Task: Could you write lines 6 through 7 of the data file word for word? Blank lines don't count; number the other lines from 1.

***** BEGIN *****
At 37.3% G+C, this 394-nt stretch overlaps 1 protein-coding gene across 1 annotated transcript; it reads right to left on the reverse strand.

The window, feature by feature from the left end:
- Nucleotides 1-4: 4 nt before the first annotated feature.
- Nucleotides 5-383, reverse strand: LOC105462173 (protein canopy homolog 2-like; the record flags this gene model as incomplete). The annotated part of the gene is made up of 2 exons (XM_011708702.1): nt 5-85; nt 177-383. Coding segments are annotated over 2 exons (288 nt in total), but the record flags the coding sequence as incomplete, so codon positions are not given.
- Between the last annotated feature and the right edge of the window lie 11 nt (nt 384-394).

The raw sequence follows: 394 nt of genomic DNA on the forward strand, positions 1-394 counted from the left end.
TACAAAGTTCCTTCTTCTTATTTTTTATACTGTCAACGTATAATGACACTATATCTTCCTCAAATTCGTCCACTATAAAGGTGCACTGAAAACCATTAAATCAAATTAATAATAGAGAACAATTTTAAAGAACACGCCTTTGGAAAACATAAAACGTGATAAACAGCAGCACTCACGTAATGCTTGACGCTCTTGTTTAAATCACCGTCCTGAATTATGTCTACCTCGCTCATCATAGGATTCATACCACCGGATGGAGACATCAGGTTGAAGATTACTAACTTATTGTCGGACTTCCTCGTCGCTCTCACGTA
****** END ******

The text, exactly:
The raw sequence follows: 394 nt of genomic DNA on the forward strand, positions 1-394 counted from the left end.
TACAAAGTTCCTTCTTCTTATTTTTTATACTGTCAACGTATAATGACACTATATCTTCCTCAAATTCGTCCACTATAAAGGTGCACTGAAAACCATTAAATCAAATTAATAATAGAGAACAATTTTAAAGAACACGCCTTTGGAAAACATAAAACGTGATAAACAGCAGCACTCACGTAATGCTTGACGCTCTTGTTTAAATCACCGTCCTGAATTATGTCTACCTCGCTCATCATAGGATTCATACCACCGGATGGAGACATCAGGTTGAAGATTACTAACTTATTGTCGGACTTCCTCGTCGCTCTCACGTA